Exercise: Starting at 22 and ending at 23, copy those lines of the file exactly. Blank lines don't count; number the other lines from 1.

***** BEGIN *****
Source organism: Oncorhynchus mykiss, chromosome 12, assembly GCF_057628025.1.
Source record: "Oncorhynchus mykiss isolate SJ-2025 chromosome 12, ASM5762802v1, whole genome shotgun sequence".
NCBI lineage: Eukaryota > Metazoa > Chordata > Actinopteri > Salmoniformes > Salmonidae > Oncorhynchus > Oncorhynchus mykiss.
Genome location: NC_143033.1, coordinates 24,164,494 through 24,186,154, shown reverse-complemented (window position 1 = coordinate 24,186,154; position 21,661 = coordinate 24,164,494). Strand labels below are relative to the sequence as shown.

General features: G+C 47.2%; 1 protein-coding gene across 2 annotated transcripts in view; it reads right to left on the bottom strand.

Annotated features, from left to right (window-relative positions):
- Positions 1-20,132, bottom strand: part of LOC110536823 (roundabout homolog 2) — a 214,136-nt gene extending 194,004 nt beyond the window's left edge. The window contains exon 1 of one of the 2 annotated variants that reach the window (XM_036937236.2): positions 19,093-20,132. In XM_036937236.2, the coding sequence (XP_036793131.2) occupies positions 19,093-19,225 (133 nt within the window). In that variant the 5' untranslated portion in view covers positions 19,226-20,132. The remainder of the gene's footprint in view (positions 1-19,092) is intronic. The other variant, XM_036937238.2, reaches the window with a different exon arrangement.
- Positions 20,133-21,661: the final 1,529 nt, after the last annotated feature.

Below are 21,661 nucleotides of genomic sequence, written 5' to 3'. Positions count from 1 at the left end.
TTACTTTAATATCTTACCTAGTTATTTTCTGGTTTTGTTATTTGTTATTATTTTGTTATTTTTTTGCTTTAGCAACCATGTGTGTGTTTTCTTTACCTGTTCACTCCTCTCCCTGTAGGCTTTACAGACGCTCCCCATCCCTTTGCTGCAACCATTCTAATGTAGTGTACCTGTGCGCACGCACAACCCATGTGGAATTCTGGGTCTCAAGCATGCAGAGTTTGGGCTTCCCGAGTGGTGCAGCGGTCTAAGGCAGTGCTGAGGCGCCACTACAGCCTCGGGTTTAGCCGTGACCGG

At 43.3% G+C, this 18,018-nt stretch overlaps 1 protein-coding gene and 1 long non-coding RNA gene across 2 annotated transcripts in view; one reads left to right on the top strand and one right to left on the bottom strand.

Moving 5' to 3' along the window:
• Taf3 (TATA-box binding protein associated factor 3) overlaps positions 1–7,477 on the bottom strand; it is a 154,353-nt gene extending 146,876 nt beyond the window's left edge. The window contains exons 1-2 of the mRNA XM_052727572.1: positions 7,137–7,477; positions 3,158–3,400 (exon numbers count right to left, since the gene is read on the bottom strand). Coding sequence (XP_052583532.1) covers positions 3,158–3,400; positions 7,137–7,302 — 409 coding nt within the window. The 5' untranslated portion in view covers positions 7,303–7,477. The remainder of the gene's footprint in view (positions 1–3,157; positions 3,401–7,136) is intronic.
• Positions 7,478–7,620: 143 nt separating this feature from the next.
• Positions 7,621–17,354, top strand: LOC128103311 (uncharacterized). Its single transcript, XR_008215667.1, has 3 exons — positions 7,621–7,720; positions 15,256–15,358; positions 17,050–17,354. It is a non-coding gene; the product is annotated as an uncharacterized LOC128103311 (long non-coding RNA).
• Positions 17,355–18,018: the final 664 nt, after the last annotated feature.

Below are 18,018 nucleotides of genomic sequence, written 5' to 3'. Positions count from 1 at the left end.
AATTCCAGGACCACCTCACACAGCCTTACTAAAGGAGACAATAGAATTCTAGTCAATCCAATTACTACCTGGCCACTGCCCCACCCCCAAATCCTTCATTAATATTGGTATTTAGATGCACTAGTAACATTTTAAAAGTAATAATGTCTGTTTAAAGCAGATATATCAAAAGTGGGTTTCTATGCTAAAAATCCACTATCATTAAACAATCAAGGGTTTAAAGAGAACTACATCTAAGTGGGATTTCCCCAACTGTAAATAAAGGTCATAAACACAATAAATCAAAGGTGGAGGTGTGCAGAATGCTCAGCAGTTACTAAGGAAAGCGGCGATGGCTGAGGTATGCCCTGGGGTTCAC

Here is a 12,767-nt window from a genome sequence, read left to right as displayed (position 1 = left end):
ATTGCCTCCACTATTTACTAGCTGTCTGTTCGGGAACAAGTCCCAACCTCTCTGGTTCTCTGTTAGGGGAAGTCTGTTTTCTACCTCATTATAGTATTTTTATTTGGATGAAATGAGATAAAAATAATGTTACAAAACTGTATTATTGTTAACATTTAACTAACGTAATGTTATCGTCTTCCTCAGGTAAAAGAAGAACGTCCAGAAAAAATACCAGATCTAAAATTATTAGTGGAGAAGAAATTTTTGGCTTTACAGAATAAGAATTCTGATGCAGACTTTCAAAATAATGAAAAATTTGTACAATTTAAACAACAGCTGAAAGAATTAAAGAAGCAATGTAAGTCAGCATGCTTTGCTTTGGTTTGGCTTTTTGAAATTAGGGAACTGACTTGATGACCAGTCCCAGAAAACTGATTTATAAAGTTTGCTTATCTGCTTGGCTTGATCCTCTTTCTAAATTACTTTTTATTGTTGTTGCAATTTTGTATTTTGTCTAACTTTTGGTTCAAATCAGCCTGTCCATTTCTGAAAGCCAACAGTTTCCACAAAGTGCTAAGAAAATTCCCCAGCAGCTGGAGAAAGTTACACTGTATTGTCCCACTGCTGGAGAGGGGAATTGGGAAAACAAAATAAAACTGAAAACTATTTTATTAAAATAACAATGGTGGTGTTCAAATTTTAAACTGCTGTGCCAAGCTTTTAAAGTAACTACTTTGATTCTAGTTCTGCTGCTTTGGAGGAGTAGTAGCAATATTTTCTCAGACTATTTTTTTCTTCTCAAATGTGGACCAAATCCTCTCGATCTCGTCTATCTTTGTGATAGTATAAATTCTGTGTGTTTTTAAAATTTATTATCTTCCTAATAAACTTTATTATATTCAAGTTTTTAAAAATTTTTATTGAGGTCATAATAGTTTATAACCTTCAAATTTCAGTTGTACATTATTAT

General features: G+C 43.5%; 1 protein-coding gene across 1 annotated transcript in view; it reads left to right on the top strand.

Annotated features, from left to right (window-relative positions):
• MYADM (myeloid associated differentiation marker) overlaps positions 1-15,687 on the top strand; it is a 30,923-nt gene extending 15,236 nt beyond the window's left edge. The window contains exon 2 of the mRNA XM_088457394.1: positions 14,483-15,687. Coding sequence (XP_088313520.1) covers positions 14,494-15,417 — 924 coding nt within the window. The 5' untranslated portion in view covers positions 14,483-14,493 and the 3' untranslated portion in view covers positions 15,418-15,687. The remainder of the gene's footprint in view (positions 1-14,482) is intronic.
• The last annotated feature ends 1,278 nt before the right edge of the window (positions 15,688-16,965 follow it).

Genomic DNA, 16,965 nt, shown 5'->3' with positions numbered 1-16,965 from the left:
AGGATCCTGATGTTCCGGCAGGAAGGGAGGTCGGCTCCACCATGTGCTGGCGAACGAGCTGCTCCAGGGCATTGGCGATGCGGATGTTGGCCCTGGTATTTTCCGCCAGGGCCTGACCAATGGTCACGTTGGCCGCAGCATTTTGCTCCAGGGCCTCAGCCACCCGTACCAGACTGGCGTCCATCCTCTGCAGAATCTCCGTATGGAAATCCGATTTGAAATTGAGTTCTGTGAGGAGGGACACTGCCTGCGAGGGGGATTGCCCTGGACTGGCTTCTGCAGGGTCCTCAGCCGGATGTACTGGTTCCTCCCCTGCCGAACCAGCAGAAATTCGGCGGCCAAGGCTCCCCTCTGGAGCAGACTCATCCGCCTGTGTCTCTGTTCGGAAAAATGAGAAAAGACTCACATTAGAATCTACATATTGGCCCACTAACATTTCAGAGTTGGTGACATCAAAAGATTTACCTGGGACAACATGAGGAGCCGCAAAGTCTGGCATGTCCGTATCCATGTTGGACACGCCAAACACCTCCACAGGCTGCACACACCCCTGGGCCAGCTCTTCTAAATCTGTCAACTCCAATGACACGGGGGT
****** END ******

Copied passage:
Annotated features, from left to right (window-relative positions):
• MYADM (myeloid associated differentiation marker) overlaps positions 1-15,687 on the top strand; it is a 30,923-nt gene extending 15,236 nt beyond the window's left edge. The window contains exon 2 of the mRNA XM_088457394.1: positions 14,483-15,687. Coding sequence (XP_088313520.1) covers positions 14,494-15,417 — 924 coding nt within the window. The 5' untranslated portion in view covers positions 14,483-14,493 and the 3' untranslated portion in view covers positions 15,418-15,687. The remainder of the gene's footprint in view (positions 1-14,482) is intronic.